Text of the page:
It is World Refugee Day, where are the traditional Burundian drums?
“I have a passion for the drum. When I play it, I feel alive and briefly forget the pain of losing loved ones and my home..."
It’s mid-afternoon on a bright and sunny day. White, fluffy clouds drift across the blue sky as Joem Nshimirimana, a traditional Burundian drummer, stares blankly into the distance. “This is not good,” he mutters, “coronavirus has changed everything.”
Joem is a 29-year-old Burundian refugee who has been living in Nduta camp for the past five years. Before fleeing Burundi, Joem spent most of his days entertaining large audiences as he was part of a famous traditional drumming group. Following the political upheaval that rocked his country in 2015, he and his family left all their belongings behind and quickly fled Burundi to seek refuge in Tanzania.
A few months after arriving in Tanzania, Joem quickly set up - Ingoma Akaranga - a new traditional drumming group. “I have a passion for the drum. When I play it, I feel alive and briefly forget the pain of losing loved ones and my home. The drum allows me to preserve my heritage and celebrate my culture,” he said.
When Joem set up the group, he wanted to assist other compatriots in overcoming the painful memories of loss and suffering. In Burundi, drums have always been much more than musical instruments. They are used in rituals, coronations, funerals, weddings, among others. Since the entire population of Burundi recognizes the drum as a fundamental part of their heritage and identity, Joem hoped that such a powerful symbol could help his fellow refugees overcome trauma.
Before the COVID-19 pandemic gripped the world, the 30 member Ingoma Akaranga group used to meet and practice twice a week. “The weather today is perfect for rehearsals,” he says with a smile. He explains how at the start of each performance, the drummers enter balancing the heavy drums on their heads before breaking into a spectacle of powerful, synchronized drumming accompanied by dance, poetry and song.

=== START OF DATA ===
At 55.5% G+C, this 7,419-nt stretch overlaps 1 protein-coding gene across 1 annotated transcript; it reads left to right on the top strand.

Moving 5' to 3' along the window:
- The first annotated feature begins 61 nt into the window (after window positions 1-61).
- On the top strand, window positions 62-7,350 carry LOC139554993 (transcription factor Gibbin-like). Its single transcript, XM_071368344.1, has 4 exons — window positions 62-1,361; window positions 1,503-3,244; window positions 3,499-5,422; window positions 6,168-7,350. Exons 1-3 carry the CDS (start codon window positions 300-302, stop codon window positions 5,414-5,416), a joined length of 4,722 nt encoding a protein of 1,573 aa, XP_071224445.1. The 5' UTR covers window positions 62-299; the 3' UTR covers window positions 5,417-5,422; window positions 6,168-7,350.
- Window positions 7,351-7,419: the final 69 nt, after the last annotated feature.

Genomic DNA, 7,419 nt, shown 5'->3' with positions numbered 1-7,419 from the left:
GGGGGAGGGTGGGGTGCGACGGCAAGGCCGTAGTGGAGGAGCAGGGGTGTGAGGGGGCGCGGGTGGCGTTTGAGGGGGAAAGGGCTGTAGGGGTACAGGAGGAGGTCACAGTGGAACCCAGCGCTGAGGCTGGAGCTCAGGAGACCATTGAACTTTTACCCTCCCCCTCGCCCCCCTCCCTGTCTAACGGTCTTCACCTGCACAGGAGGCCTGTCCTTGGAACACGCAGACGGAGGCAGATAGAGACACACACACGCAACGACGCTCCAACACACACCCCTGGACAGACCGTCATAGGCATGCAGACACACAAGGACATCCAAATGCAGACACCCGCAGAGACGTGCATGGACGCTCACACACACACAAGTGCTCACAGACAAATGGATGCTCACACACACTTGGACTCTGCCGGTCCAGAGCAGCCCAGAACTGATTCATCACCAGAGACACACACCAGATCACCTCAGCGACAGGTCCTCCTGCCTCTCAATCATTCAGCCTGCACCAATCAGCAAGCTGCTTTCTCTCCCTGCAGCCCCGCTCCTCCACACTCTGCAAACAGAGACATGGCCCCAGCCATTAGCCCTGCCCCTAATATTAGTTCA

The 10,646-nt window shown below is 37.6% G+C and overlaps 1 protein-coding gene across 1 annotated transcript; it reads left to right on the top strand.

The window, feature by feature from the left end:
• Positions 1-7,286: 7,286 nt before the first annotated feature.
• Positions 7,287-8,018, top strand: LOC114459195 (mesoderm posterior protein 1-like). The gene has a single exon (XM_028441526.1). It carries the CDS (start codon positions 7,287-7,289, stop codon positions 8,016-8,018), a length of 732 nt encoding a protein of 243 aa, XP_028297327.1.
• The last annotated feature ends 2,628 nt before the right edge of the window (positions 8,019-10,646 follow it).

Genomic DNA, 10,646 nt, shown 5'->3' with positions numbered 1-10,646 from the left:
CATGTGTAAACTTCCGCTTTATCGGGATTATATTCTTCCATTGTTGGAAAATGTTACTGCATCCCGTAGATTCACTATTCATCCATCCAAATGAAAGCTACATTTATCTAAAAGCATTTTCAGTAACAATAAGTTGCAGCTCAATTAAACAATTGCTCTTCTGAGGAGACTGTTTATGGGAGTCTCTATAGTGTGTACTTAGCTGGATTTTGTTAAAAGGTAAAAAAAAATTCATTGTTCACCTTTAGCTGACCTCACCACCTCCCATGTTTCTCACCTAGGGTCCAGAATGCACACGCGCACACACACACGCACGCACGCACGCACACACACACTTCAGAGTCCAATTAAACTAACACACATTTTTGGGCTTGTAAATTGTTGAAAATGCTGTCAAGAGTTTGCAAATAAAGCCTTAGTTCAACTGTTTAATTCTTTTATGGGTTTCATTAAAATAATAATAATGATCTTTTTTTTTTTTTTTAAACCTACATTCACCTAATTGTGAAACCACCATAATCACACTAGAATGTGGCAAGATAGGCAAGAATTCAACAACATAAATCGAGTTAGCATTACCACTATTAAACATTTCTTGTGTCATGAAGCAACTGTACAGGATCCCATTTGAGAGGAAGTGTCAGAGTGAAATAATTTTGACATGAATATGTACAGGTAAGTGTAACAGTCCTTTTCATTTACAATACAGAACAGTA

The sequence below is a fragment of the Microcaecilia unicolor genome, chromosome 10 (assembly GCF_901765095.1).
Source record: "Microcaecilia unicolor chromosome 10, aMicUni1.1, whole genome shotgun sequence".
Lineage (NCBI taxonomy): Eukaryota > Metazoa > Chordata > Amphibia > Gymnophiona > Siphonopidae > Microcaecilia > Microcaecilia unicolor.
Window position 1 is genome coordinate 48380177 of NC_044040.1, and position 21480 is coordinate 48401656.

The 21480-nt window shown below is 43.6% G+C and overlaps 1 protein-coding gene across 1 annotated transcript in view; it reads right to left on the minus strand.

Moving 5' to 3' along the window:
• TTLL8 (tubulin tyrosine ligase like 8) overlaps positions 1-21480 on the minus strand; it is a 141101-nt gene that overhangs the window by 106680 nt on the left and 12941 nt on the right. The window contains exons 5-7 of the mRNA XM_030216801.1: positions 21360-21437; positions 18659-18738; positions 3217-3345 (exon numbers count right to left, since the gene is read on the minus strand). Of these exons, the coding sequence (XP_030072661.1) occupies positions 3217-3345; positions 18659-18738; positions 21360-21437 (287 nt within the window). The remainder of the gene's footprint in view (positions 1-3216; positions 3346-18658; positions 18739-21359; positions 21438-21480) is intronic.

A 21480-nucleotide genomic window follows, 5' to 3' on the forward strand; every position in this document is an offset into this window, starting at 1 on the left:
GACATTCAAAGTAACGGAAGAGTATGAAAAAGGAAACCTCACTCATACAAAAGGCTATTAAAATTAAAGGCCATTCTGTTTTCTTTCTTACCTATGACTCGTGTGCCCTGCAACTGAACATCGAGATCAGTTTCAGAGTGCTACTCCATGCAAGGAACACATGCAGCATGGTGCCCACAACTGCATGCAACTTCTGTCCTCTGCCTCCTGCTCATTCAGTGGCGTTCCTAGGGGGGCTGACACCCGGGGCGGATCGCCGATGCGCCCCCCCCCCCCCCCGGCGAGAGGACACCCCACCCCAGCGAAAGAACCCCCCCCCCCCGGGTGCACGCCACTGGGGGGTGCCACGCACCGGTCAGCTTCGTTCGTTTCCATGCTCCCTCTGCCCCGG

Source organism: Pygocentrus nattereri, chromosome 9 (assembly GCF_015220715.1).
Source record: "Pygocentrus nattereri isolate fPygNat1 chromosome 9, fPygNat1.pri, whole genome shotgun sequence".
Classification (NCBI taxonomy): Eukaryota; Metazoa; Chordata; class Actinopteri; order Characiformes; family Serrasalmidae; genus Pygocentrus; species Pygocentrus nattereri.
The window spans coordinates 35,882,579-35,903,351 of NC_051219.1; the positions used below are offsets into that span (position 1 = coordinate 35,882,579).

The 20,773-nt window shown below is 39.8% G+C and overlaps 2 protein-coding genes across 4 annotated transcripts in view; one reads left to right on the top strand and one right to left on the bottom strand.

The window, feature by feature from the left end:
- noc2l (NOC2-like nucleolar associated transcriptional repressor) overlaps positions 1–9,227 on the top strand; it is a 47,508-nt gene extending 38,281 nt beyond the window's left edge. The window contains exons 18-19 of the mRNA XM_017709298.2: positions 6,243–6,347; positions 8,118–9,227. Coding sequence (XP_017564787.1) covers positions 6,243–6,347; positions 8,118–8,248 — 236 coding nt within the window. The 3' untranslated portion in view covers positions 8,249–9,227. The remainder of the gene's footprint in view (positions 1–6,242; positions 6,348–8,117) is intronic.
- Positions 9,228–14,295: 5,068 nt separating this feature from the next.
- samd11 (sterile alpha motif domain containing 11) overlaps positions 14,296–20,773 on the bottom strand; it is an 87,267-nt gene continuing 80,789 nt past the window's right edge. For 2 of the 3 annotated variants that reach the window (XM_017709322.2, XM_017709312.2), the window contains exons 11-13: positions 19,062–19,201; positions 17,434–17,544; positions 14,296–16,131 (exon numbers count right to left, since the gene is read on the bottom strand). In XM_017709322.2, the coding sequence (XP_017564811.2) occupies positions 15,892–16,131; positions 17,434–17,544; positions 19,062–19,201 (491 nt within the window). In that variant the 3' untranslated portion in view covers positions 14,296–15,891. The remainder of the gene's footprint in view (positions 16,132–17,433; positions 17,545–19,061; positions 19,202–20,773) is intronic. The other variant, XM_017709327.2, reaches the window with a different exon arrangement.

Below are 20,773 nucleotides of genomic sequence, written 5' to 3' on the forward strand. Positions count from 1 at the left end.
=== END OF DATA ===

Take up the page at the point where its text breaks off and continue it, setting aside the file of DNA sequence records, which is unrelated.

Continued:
“At least once a month, we used to perform at an event,” he says. The group is famous for entertaining huge crowds during commemorative days, during weddings, funerals and to welcome newborn babies. They are also the centerpiece when it comes to welcoming important guests visiting the camps. Videos and pictures are documented of high-level dignitaries joining in the dancing and drumming during performances.
Preventive measures such as social distancing, handwashing and crowd restrictions are now being enforced in all refugee camps. “We cannot practice because even our drumming practice sessions attract large crowds,” added Joem.
For the past four years, Ingoma Akaranga Group performances have been a central feature on World Refugee Day every year in Nduta Camp. On this day, held every year on June 20, the world commemorates the strength, courage and perseverance of millions of refugees who have been forced to flee their homes in search of safety. Due to the COVID-19 preventive measures put in place, there will be no crowd performances.
Drumming is not only for entertainment but also a source of livelihood. “Through these events, we received, on average, US$40 (Tsh100,000) per month, which we share amongst ourselves,” he added. Joem uses these nominal earnings to supplement food for his wife and four children.
To date, no suspected or confirmed case of coronavirus has been reported in any refugee camp in the country. Since the virus was first confirmed in Tanzania, preventive measures have been adopted. These include the establishment of isolation centres, provision of medical supplies, temperature screening at camps’ main entrance, setting up hand washing stations in strategic locations, doubling soap distribution rations, and awareness-raising campaigns targeting the entire refugee population.
“This whole situation is stressful. Interactions with the host community is not allowed and we spend less time at food and soap distribution centers,” Joem laments. “We, however, comply with the guidance given to us because we understand the dangers of this virus. But when it is over, we will gladly get our drums and pick up from where we left off,” he concludes with a smile.